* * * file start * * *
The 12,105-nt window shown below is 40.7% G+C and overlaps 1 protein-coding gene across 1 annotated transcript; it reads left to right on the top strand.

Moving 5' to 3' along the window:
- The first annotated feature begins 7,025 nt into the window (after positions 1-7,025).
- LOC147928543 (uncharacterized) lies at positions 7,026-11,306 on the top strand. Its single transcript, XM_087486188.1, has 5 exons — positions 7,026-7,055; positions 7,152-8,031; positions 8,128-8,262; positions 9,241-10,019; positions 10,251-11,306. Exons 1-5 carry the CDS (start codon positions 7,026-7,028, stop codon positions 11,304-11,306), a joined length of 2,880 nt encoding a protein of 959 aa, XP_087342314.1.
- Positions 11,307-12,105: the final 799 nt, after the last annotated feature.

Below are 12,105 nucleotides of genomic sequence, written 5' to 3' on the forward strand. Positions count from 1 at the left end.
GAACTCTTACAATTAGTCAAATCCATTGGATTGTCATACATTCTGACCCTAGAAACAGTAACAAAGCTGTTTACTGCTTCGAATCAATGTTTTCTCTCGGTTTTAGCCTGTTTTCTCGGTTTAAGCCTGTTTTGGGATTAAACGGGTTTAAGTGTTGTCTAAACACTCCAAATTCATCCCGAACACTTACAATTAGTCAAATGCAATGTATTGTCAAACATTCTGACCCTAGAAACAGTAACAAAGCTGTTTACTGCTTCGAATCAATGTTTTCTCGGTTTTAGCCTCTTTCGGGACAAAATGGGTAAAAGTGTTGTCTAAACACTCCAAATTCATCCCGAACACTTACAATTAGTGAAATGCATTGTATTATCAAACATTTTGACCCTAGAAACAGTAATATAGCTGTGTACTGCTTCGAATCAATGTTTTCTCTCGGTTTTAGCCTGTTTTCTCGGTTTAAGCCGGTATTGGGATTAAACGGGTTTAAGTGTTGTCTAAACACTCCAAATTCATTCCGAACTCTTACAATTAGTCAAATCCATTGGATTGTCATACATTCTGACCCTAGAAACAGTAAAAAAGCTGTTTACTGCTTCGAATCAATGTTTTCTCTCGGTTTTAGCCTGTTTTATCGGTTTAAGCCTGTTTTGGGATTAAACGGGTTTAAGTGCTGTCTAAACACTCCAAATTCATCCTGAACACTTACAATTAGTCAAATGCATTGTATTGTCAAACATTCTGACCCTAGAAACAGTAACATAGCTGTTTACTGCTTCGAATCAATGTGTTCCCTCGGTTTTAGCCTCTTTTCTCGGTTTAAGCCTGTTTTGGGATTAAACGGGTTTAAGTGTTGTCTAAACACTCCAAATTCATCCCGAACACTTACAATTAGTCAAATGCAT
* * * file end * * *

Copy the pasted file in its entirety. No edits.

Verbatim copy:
The 12,105-nt window shown below is 40.7% G+C and overlaps 1 protein-coding gene across 1 annotated transcript; it reads left to right on the top strand.

Moving 5' to 3' along the window:
- The first annotated feature begins 7,025 nt into the window (after positions 1-7,025).
- LOC147928543 (uncharacterized) lies at positions 7,026-11,306 on the top strand. Its single transcript, XM_087486188.1, has 5 exons — positions 7,026-7,055; positions 7,152-8,031; positions 8,128-8,262; positions 9,241-10,019; positions 10,251-11,306. Exons 1-5 carry the CDS (start codon positions 7,026-7,028, stop codon positions 11,304-11,306), a joined length of 2,880 nt encoding a protein of 959 aa, XP_087342314.1.
- Positions 11,307-12,105: the final 799 nt, after the last annotated feature.

Below are 12,105 nucleotides of genomic sequence, written 5' to 3' on the forward strand. Positions count from 1 at the left end.
GAACTCTTACAATTAGTCAAATCCATTGGATTGTCATACATTCTGACCCTAGAAACAGTAACAAAGCTGTTTACTGCTTCGAATCAATGTTTTCTCTCGGTTTTAGCCTGTTTTCTCGGTTTAAGCCTGTTTTGGGATTAAACGGGTTTAAGTGTTGTCTAAACACTCCAAATTCATCCCGAACACTTACAATTAGTCAAATGCAATGTATTGTCAAACATTCTGACCCTAGAAACAGTAACAAAGCTGTTTACTGCTTCGAATCAATGTTTTCTCGGTTTTAGCCTCTTTCGGGACAAAATGGGTAAAAGTGTTGTCTAAACACTCCAAATTCATCCCGAACACTTACAATTAGTGAAATGCATTGTATTATCAAACATTTTGACCCTAGAAACAGTAATATAGCTGTGTACTGCTTCGAATCAATGTTTTCTCTCGGTTTTAGCCTGTTTTCTCGGTTTAAGCCGGTATTGGGATTAAACGGGTTTAAGTGTTGTCTAAACACTCCAAATTCATTCCGAACTCTTACAATTAGTCAAATCCATTGGATTGTCATACATTCTGACCCTAGAAACAGTAAAAAAGCTGTTTACTGCTTCGAATCAATGTTTTCTCTCGGTTTTAGCCTGTTTTATCGGTTTAAGCCTGTTTTGGGATTAAACGGGTTTAAGTGCTGTCTAAACACTCCAAATTCATCCTGAACACTTACAATTAGTCAAATGCATTGTATTGTCAAACATTCTGACCCTAGAAACAGTAACATAGCTGTTTACTGCTTCGAATCAATGTGTTCCCTCGGTTTTAGCCTCTTTTCTCGGTTTAAGCCTGTTTTGGGATTAAACGGGTTTAAGTGTTGTCTAAACACTCCAAATTCATCCCGAACACTTACAATTAGTCAAATGCAT